Belfast Telegraph

Alex Kane: Theresa May's toast and that prospect could be enough to gain her Brexit deal support

Theresa May is battling to stay in power (Andrew Matthews/PA)
Theresa May is battling to stay in power (Andrew Matthews/PA)
Alex Kane

By Alex Kane

It isn't so much that Theresa May is a duff party leader and Prime Minister; we have had a lot of those in the past and they've actually managed to get things done.

It is the fact that she is a duff party leader and Prime Minister at this critical, era-changing moment when the United Kingdom needs a Churchill or Thatcher; someone prepared to face down every opponent - at home and in Brussels - and finally deliver an exit agreement.

The fact that she has survived is astonishing, albeit for all the wrong reasons.

Personally, I've long been of the opinion that the only thing which will get her out of Number 10 is a full-blown exorcism; and even then, I'm pretty sure she'd give the Prince of Darkness a run for his money.

Her 'I'm on your side' address to the nation on Wednesday evening was possibly the most tone-deaf, tin-eared, blame-everybody-else speech ever heard from a Prime Minister.

So bad, in fact, that it probably added a few million signatures to the Revoke Article 50 petition and another couple of hundred thousand people to Saturday's march in London.

It certainly sparked a potential coup against her, yet her enemies are so divided amongst themselves that no-one landed a killer blow over the weekend.

Mind you, the hand-wringing insincerity of those lining up to deny plotting against her will give her no cause for comfort - each and every one of them is desperate to get rid of her, but only if they can wear her crown or expect elevation to the Cabinet.

Mrs May has been extraordinarily lucky in her choice of enemies.

She still thinks she can get her Withdrawal Agreement across the line at the third time of asking, even if that means telling potential converts that she will step down as Prime Minister in exchange for their votes.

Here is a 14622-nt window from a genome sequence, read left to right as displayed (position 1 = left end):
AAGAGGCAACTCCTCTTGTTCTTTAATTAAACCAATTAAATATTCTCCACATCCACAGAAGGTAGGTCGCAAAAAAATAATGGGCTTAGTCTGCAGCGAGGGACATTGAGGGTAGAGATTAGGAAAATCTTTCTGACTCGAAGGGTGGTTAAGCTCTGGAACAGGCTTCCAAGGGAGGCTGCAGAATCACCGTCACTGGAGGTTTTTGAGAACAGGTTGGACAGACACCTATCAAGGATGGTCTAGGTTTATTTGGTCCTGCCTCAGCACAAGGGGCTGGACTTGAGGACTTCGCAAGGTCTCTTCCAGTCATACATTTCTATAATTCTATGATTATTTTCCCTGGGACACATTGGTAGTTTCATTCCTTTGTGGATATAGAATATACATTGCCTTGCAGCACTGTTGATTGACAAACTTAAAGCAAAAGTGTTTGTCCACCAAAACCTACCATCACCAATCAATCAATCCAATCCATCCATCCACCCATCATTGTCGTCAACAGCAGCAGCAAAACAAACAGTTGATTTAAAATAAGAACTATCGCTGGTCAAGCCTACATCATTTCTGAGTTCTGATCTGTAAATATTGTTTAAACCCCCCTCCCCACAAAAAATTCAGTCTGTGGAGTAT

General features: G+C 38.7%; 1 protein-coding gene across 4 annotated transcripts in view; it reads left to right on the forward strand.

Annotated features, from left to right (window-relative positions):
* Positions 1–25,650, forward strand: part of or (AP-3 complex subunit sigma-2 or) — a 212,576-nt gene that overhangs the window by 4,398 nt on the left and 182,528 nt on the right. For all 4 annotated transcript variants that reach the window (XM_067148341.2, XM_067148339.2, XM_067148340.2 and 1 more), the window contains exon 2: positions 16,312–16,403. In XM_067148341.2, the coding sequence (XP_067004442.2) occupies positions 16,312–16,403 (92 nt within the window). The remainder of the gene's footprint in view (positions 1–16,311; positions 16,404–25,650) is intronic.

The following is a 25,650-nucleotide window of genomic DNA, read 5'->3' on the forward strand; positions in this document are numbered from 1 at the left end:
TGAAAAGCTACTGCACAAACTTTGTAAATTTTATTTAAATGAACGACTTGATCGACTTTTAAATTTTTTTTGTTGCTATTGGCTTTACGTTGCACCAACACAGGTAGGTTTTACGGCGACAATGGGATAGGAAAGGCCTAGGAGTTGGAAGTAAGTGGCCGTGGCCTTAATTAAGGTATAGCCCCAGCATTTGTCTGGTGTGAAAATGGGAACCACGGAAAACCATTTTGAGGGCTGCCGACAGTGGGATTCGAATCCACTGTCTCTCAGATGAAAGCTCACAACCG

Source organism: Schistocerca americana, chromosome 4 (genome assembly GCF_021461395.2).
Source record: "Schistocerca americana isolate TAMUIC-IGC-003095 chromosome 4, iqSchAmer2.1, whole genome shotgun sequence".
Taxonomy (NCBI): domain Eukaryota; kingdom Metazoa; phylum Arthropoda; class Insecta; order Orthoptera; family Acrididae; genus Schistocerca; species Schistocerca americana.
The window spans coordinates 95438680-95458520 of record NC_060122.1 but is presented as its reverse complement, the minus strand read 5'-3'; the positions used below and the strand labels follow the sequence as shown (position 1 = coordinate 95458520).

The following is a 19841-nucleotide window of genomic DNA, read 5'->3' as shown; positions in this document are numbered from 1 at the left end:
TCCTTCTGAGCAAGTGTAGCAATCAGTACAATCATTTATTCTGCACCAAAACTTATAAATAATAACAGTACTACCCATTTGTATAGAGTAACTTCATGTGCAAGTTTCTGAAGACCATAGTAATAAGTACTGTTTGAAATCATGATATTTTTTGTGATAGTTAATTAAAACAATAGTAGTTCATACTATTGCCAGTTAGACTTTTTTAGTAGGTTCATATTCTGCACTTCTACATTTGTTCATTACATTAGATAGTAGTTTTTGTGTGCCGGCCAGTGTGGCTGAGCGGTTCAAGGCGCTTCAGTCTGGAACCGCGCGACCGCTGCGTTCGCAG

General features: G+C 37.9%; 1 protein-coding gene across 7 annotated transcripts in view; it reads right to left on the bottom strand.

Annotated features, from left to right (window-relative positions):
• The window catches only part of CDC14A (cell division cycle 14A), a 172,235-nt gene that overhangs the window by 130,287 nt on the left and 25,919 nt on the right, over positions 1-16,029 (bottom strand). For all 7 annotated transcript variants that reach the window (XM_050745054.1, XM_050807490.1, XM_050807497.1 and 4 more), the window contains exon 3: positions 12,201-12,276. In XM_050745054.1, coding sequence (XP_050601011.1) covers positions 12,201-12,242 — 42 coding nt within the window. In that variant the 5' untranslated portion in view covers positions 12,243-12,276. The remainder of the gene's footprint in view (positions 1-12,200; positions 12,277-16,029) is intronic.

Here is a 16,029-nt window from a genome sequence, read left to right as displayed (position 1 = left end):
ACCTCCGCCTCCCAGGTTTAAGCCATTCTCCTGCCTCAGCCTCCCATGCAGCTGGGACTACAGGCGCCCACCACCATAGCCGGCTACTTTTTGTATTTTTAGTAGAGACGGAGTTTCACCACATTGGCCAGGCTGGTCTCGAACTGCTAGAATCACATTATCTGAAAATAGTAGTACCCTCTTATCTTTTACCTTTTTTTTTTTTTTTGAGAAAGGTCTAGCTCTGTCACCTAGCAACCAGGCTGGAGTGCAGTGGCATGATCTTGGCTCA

Ironically, so keen are some of her own side to be rid of her - both Leave and Remain - that they may be prepared to accept her offer.

What happens after that is anybody's guess, because choosing her replacement would make the Borgias' usual method of score-settling look like the monthly meeting of a Mills and Boon book club.

The reality is, she is toast.

The surreality is, she simply refuses to pop-up and acknowledge the fact.

That, I think, will suit the DUP quite nicely.

It's always easier to deal with a weak leader clinging to office by two fingertips than dealing with a new leader who might very well have a mind and game plan of their own.

When the original confidence and supply deal was signed in June 2017 I don't think anyone realised how troublesome for the Prime Minister the DUP could become.

That deal is now up for renewal and a new leader - aware that the DUP is increasingly unpopular with some sections of the party - might balk about how close the relationship needs to be this time.

The DUP is enjoying its time in the political/media spotlight - so, deep down, it is quite fond of Theresa May.

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